Social interactions through play provide meaningful ways for children to gain important life and self-care skills and emotional learning all while the imitate and reproduce the world they see around them in the safety of the classroom.

adorable-adult-beautiful-1913471

What does this mean for parents of pre-literate children?

  • Don’t overschedule. Keep adult led, organized activities to a minimum if at all in the early years of life.
  • Make a play friendly space. Kids do not need high tech gadgets or expensive toys. Create a home that allows for exploration of the world indoors and outside.
  • Child led. Play shouldn’t be forced, but directed by the child.
  • Adults need to remember how to play. When was the last time you played? Or pretended to be someone else? Keep in mind that when our children play, they are working hard at learning. Play as we age becomes a practice in creativity that will atrophy if we don’t practice. While our kids play to learn, we also play to create.
  • Gives you time to talk with your child. No need to give commands or directions in play. Let your child be the parent, or the doctor. Find ways to introduce words they may not know naturally in the conversation of play.

Play isn’t only for recess

By creating literacy rich and meaningful play areas pre-literate children build the oral, vocabulary and systems they will use all throughout their life. So put away the flash cards and resist signing them up for another enrichment program. Allow your child the gift of time for play and watch them soar.

Play IS the foundation of school success

bridge-columns-foundation-96944

For Further information

 

Check out these websites

The Importance of Play in Promoting Healthy Child Development and Maintaining Strong Parent-Child Bonds
Kenneth R. Ginsburg and the Committee on Communications, and the Committee on Psychosocial Aspects of Child and Family Health

Play is the Work of the Child Maria Montessori

Book Review: Ida and the Whale by Rebecca Gugger

blur-boat-paper-416904 (1)When I was a kid, I lived in a valley with a creek to the east of our property and a small stream that ran between us and our neighbor’s yard. After a storm, that little stream swelled to the tops of the banks with water and my sisters and I would put together boats with whatever materials we had on hand. Paper, mayo jar lids, sticks. Whatever would float and then we would see if we could race it to where the small culvert dumped into the larger creek.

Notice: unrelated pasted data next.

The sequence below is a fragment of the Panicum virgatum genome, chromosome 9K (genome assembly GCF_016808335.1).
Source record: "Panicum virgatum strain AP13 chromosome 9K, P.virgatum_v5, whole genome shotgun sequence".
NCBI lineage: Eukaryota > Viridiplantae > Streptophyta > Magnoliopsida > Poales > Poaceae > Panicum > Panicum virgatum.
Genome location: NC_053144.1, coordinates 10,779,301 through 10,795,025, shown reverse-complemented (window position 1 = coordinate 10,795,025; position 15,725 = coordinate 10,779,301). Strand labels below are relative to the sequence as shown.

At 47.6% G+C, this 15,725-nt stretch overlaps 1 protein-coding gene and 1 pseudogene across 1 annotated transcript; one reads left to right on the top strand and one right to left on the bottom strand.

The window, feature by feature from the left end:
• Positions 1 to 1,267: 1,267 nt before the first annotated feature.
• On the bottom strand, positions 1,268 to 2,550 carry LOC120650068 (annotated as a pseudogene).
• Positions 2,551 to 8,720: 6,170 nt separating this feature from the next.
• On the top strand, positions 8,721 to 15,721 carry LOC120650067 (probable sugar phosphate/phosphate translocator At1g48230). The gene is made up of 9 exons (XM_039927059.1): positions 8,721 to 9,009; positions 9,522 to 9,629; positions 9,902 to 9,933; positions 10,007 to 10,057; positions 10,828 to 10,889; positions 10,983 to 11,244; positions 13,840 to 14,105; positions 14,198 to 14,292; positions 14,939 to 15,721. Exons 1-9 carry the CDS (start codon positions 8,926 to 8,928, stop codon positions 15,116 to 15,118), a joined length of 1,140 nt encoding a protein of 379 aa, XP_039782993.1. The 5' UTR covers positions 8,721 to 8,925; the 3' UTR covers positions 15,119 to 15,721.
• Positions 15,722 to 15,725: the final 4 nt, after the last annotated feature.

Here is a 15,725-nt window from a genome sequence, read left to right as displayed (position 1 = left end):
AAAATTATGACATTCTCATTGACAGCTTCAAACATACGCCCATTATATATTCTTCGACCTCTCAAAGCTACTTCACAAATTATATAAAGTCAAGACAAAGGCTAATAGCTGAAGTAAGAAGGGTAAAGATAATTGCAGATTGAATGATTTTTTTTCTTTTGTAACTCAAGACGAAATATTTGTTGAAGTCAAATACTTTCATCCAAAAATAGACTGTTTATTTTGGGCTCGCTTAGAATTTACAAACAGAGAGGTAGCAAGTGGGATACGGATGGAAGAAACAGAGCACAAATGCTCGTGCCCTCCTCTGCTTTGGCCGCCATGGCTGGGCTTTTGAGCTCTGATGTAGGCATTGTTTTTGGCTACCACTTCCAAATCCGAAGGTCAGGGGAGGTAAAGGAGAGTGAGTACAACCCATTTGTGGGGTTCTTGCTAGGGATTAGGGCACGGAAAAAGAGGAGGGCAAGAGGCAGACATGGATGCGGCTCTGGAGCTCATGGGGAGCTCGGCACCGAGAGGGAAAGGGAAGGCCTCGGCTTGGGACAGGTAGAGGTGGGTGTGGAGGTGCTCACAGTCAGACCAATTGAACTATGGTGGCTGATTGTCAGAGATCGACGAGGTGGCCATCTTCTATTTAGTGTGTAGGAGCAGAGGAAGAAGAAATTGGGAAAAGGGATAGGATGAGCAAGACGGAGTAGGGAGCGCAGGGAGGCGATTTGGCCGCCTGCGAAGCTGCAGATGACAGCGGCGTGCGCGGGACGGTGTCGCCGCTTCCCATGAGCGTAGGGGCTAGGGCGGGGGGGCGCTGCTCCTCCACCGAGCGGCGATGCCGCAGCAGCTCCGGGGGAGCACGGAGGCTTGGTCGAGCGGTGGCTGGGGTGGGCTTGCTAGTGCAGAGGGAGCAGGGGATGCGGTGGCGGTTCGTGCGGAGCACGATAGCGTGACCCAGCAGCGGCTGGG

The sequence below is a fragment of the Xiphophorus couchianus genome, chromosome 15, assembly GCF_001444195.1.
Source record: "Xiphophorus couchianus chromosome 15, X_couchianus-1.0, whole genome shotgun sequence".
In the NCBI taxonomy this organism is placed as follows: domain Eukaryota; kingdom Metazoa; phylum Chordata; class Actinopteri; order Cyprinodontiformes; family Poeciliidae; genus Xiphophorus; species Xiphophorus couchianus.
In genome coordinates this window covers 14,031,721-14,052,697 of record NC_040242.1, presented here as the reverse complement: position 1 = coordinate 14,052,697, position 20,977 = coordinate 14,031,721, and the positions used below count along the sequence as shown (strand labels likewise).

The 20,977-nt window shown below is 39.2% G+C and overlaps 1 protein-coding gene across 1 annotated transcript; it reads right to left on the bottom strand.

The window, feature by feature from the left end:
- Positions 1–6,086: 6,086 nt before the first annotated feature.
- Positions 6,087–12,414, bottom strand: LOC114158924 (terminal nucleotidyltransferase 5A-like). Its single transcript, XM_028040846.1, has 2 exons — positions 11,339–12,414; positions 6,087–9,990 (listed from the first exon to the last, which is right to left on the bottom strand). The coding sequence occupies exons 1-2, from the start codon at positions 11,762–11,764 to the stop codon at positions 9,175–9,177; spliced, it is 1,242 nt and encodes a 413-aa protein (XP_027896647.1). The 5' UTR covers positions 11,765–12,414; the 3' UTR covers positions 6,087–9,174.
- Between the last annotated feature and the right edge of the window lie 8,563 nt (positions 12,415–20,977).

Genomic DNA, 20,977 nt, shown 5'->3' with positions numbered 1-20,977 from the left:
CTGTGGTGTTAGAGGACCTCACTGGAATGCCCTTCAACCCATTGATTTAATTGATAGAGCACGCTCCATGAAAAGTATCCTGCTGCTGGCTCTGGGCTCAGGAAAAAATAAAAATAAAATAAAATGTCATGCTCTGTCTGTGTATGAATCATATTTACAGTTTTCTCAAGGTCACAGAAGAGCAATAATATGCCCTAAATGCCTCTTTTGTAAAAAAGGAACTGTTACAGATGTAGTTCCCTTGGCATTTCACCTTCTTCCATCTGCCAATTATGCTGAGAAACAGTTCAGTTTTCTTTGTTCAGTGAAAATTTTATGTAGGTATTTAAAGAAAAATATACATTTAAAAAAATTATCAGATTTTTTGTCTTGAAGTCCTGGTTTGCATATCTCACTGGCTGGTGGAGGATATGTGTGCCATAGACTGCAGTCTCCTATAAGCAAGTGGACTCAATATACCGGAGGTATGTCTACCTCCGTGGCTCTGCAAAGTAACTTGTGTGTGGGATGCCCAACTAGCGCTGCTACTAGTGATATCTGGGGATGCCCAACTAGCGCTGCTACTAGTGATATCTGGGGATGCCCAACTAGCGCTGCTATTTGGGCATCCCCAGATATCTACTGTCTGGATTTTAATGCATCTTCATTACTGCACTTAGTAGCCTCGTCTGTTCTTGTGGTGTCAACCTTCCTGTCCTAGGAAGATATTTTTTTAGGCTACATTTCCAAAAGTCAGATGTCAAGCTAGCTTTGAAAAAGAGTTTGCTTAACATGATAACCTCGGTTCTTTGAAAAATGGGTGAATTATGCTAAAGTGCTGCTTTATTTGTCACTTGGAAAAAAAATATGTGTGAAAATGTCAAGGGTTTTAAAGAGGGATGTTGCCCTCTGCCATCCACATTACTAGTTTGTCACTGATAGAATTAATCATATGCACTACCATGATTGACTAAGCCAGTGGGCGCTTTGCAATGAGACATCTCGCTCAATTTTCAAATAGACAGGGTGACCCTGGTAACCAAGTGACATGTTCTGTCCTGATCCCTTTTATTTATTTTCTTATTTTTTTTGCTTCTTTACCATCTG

The illustrations in Ida and the Whale, by Rebecca Gugger, from page one took me right back to that stream and those afternoons we spent in the creek. Making boats, making-believe we were stranded on an island and only had the woods and water to sustain us.

Ida is a girl who questions the world. She wants to see all the big things in the universe. The sun, the moon, the stars, and through her imagination she calls a whale to swim her through the forest of birch trees to touch the sky.

Fantastical? Yes. Whimsical? For sure. Ida is the child that still is inside each one of us, if we could put away our grown up logic and systems and worries. After reading this book, I wanted to take off my shoes and go stomp in a puddle or find a field to lay in and

Just. Hear. Silence.

Ida and the Whale, won’t make sense to most adults, but I know when you read this book to your child she will dream big and isn’t that the magic of stories?

Literacy skill highlighted

Print Motivation. Kids love fantastical books as they get older. This might be a tough read for a young preschooler, but older preschoolers or kindergarteners will enjoy the questions she has.

Activity beyond the book

Get outside. Find a field to lay in, a stream to explore, or just sit and watch a sunset. This book screams to be re-enacted in the real world.

agriculture-blue-sky-clouds-1227513

 

Pre-order

(I am an amazon affiliate, which means if you click the picture and make a purchase from Amazon, I receive a portion of the sale.)

  • Will be published on April 2, 2019
  • Written by Rebecca Gugger and illustrated by  Simon Röthlisberger

Other books to enjoy:

Building Readers begins at home

I recently attended a workshop from a local literacy organization about tools and strategies to help struggling readers. The focus was on how to identify what reading problem the child, teen, or adult reader faced and strategies to build more confident readers.

alphabet-class-conceptual-301926

The workshop fascinated me, because as a librarian, not a teacher, I had never really thought about fluency and decoding and how phonics were taught to new and struggling readers. I gained a lot of knowledge in the workshop about the mechanics of learning to read that I will find ways to implement in future storytimes.